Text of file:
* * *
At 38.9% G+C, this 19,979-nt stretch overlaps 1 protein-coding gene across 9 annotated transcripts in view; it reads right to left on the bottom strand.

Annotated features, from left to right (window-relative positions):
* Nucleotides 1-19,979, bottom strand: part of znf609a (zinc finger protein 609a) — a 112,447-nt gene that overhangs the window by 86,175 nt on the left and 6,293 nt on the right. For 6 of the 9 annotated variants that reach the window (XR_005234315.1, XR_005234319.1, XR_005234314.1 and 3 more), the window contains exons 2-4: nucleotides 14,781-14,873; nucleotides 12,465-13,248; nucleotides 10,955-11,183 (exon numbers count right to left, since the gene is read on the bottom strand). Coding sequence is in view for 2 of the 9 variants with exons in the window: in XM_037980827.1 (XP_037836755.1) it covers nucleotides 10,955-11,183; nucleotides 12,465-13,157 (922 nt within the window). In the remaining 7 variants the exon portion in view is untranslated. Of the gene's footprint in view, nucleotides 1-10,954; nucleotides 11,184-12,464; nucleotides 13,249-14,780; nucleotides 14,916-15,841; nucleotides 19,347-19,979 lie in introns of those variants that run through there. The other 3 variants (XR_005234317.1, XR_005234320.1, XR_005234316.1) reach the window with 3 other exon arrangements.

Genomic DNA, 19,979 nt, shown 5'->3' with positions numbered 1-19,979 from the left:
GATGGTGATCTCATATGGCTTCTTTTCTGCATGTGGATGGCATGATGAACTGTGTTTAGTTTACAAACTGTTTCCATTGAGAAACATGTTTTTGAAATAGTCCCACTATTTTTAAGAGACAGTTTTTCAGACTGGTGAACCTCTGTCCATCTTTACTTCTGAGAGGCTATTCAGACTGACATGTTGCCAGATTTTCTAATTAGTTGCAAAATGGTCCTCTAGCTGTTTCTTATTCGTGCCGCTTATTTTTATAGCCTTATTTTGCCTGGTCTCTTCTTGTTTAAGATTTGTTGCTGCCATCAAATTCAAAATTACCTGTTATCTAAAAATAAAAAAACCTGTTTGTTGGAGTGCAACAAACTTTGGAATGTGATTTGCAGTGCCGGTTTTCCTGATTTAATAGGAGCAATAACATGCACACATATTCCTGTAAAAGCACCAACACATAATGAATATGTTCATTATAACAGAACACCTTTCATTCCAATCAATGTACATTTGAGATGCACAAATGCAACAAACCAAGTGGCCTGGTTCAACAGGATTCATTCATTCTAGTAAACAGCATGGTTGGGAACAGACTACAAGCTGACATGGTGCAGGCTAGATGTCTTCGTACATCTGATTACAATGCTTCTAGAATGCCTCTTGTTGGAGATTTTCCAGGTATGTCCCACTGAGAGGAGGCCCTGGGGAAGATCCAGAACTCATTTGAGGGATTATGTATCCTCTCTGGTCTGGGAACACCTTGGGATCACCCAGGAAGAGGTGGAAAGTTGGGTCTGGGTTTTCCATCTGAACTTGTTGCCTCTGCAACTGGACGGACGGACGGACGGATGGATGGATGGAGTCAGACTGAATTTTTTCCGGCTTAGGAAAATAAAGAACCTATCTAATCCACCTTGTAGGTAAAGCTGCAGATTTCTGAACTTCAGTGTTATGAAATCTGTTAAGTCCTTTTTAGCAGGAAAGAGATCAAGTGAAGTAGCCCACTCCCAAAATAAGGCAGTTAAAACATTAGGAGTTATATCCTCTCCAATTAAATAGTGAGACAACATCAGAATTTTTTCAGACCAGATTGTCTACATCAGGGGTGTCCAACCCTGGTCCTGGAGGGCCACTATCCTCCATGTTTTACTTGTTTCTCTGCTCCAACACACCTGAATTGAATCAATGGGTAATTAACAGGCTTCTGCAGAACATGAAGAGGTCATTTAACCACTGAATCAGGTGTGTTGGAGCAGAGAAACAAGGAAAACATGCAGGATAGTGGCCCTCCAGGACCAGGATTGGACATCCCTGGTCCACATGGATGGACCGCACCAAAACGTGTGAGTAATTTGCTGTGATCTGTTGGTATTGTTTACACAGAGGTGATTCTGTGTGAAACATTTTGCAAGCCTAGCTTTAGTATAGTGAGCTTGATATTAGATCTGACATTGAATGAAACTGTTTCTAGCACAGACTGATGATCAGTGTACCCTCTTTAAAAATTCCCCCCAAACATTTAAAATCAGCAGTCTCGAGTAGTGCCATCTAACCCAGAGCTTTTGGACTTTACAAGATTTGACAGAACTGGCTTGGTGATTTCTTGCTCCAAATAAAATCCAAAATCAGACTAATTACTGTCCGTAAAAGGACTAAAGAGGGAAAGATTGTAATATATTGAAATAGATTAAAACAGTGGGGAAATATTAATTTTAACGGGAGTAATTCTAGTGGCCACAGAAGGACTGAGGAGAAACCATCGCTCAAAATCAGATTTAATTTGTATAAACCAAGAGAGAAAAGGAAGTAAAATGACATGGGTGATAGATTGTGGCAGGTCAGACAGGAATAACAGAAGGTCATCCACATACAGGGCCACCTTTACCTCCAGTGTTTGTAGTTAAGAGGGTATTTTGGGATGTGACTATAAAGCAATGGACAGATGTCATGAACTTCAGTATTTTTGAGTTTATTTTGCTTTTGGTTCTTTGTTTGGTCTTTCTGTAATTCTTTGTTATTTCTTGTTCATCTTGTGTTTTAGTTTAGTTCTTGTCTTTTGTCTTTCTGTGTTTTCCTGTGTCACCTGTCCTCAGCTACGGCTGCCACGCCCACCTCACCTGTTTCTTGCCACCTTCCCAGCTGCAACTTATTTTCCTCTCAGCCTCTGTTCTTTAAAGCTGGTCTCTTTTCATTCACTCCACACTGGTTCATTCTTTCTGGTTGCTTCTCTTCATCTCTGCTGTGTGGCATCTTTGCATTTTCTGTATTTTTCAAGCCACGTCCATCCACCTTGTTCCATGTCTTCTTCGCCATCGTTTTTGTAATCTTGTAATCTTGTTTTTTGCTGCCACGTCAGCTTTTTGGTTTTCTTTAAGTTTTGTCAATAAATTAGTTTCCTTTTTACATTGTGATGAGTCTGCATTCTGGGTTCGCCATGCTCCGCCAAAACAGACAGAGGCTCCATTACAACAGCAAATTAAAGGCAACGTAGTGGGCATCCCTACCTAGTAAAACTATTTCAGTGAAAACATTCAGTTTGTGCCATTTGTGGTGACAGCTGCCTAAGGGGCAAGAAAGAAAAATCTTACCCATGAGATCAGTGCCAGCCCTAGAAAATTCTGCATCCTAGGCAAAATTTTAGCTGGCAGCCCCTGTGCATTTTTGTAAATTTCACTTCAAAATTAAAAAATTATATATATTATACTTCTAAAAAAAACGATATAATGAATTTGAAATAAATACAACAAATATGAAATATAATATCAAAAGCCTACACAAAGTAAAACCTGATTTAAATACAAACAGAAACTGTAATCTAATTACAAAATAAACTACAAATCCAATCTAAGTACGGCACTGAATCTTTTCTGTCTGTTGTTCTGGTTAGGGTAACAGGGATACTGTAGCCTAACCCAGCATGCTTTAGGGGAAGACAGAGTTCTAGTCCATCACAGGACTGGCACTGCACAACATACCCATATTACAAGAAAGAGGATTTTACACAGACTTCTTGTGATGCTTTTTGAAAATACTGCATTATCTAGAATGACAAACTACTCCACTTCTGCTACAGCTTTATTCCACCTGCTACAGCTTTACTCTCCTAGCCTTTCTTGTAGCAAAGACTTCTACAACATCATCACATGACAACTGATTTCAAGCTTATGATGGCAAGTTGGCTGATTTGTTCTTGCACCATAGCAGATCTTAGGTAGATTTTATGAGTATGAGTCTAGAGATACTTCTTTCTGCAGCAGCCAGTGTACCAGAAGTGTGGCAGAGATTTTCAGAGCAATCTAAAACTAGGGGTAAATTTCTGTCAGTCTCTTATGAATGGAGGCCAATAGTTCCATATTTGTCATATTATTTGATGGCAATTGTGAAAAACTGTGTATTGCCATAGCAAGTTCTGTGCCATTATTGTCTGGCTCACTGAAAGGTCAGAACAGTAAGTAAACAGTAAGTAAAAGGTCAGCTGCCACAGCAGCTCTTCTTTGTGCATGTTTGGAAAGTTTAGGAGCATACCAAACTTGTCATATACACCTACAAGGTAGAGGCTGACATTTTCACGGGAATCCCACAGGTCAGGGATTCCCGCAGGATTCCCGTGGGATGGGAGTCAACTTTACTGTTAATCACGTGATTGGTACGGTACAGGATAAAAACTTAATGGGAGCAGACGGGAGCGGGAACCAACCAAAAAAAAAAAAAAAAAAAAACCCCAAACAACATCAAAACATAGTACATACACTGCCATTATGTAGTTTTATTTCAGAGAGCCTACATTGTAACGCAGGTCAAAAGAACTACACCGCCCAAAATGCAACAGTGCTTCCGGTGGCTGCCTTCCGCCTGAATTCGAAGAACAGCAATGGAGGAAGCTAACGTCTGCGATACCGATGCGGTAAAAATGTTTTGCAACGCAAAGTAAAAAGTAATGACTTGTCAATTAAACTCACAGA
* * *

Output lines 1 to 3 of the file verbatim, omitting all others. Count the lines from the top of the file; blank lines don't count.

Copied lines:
At 38.9% G+C, this 19,979-nt stretch overlaps 1 protein-coding gene across 9 annotated transcripts in view; it reads right to left on the bottom strand.

Annotated features, from left to right (window-relative positions):
* Nucleotides 1-19,979, bottom strand: part of znf609a (zinc finger protein 609a) — a 112,447-nt gene that overhangs the window by 86,175 nt on the left and 6,293 nt on the right. For 6 of the 9 annotated variants that reach the window (XR_005234315.1, XR_005234319.1, XR_005234314.1 and 3 more), the window contains exons 2-4: nucleotides 14,781-14,873; nucleotides 12,465-13,248; nucleotides 10,955-11,183 (exon numbers count right to left, since the gene is read on the bottom strand). Coding sequence is in view for 2 of the 9 variants with exons in the window: in XM_037980827.1 (XP_037836755.1) it covers nucleotides 10,955-11,183; nucleotides 12,465-13,157 (922 nt within the window). In the remaining 7 variants the exon portion in view is untranslated. Of the gene's footprint in view, nucleotides 1-10,954; nucleotides 11,184-12,464; nucleotides 13,249-14,780; nucleotides 14,916-15,841; nucleotides 19,347-19,979 lie in introns of those variants that run through there. The other 3 variants (XR_005234317.1, XR_005234320.1, XR_005234316.1) reach the window with 3 other exon arrangements.